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IROC lays out aggressive financial plan

June 7, 2012

DERBY - Indoor Recreation of Orleans County (IROC) is in the midst of serious financial trouble.
Phil White, the executive director, is making an aggressive effort to stave off foreclosure and keep the doors open with the hope of creating a thriving facility someday. White continues to work without pay.
IROC is in debt for $1.1 million to Community National Bank and U.S. Rural Development and has been unable to make payments. White has sent a letter to each entity and explained a strategic plan to save IROC and to ask for more time to see it through before foreclosure.
White plans to ask all towns in Orleans and Northern Essex County for 10-year contracts. A petition drive is underway to get the question put to voters on Town Meeting Day in March 2013. Each town would pay annually based on population and on how close the town is to the IROC facility.
The figures work out to $4 to $7 per person. Derby has a population of 4,621, and would be asked for $7 per person for a total of $32,347. Newport City will be asked for just over $32,000. Some other examples are Holland, which would be asked for $4,403, and Charleston for $7,161.
The total from all towns is estimated $168,000 annually.
The payment would allow all youth through age 18 free memberships. Discounted individual and couple rates are also planned.
“It is time to put the issue to the towns of Orleans and northern Essex Counties. We hope that the citizens in our community appreciate the value IROC brings to the area and will support youth memberships, access to the walking track, and discounted adult memberships for their residents," White said in a statement.
Asking for town support is part of a larger strategy to increase revenues. IROC is also seeking 10-year commitments through a group called Friends of IROC. So far, $200,000 over the course of 10 years is committed. White hopes that figure will continue to grow.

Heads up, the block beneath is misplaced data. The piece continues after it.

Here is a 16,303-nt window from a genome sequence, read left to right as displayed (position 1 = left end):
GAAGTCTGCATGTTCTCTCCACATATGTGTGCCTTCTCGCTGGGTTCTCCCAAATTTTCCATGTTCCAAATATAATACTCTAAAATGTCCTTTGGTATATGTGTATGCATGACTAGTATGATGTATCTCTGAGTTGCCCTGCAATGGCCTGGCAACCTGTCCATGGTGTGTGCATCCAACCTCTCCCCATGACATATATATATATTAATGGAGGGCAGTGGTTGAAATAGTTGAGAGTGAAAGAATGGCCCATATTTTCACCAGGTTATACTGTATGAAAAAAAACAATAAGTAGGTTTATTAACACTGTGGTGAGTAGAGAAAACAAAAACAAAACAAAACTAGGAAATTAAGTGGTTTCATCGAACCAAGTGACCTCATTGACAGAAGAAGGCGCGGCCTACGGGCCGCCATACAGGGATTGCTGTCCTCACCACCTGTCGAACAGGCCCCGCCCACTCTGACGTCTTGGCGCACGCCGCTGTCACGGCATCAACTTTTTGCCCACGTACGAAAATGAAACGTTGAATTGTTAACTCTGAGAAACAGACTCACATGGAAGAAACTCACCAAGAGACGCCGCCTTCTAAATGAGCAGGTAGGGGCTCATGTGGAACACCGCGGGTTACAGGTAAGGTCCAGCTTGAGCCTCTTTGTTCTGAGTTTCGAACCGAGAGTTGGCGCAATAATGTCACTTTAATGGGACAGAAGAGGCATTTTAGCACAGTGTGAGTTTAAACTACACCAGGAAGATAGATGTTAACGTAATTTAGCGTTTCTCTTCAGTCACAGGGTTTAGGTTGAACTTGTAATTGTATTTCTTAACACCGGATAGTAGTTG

This aggressive effort would make a “huge difference” in IROC’s ability to operate and assure a predictable cash flow, in turn allowing better planning and management, White said.
White also plans to discuss contracts for space and services with local schools and others.
IROC will propose a high school swimming team, wrestling team, freshman basketball team practice location, along with day trips and afternoon trips for students.
IROC recently opened a thrift shop in its lobby, which is currently generating net revenues of over $1,500 a month.
It is projected to generate $20,000 to $30,000 during its first year of operation, White said.
A county-wide, ongoing bottle drive is also underway.
IROC’s events are more popular than ever. The annual Dandelion Run had about twice as many participants this year as last year. IROC’s Kingdom Summer Games, a series of 10 running, biking, swimming, and kayaking events, are growing each year and are now drawing participants from 36 different states, five Canadian provinces, Mexico, Great Britain, and even as far away as Mumbai, India. They are projected to generate $200,000 to $250,000 in revenues to help support IROC’s operations.
Some say that the rural population in the area is insufficient to support a facility like IROC. However, by going outdoors in the summer, IROC is drawing significant numbers of athletes from other places, White explained. These events generate considerable tourism revenue for the area as athletes bring friends and family members to stay for several days around the events.
White added, “As these events grow, they will assure the long term financial viability of IROC even in this very rural area.”

 

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